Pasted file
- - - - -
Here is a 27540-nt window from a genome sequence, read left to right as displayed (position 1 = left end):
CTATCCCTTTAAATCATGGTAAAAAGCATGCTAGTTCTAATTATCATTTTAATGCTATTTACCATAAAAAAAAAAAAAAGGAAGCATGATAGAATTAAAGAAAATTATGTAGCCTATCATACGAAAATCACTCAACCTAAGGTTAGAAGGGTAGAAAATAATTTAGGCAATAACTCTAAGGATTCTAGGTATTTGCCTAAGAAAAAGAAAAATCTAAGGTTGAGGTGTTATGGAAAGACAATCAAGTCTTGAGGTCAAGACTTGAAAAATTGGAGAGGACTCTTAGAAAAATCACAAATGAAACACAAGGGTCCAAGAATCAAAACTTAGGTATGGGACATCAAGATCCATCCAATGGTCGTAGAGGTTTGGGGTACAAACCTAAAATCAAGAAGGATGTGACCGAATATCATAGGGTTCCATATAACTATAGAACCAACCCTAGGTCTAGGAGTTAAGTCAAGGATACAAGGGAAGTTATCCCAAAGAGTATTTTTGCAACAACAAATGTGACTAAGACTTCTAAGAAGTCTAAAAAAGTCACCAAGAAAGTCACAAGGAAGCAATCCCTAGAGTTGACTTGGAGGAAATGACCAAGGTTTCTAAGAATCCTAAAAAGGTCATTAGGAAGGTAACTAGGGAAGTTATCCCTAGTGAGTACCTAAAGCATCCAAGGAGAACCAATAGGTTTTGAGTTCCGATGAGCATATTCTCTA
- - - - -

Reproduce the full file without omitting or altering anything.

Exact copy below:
Here is a 27540-nt window from a genome sequence, read left to right as displayed (position 1 = left end):
CTATCCCTTTAAATCATGGTAAAAAGCATGCTAGTTCTAATTATCATTTTAATGCTATTTACCATAAAAAAAAAAAAAAGGAAGCATGATAGAATTAAAGAAAATTATGTAGCCTATCATACGAAAATCACTCAACCTAAGGTTAGAAGGGTAGAAAATAATTTAGGCAATAACTCTAAGGATTCTAGGTATTTGCCTAAGAAAAAGAAAAATCTAAGGTTGAGGTGTTATGGAAAGACAATCAAGTCTTGAGGTCAAGACTTGAAAAATTGGAGAGGACTCTTAGAAAAATCACAAATGAAACACAAGGGTCCAAGAATCAAAACTTAGGTATGGGACATCAAGATCCATCCAATGGTCGTAGAGGTTTGGGGTACAAACCTAAAATCAAGAAGGATGTGACCGAATATCATAGGGTTCCATATAACTATAGAACCAACCCTAGGTCTAGGAGTTAAGTCAAGGATACAAGGGAAGTTATCCCAAAGAGTATTTTTGCAACAACAAATGTGACTAAGACTTCTAAGAAGTCTAAAAAAGTCACCAAGAAAGTCACAAGGAAGCAATCCCTAGAGTTGACTTGGAGGAAATGACCAAGGTTTCTAAGAATCCTAAAAAGGTCATTAGGAAGGTAACTAGGGAAGTTATCCCTAGTGAGTACCTAAAGCATCCAAGGAGAACCAATAGGTTTTGAGTTCCGATGAGCATATTCTCTA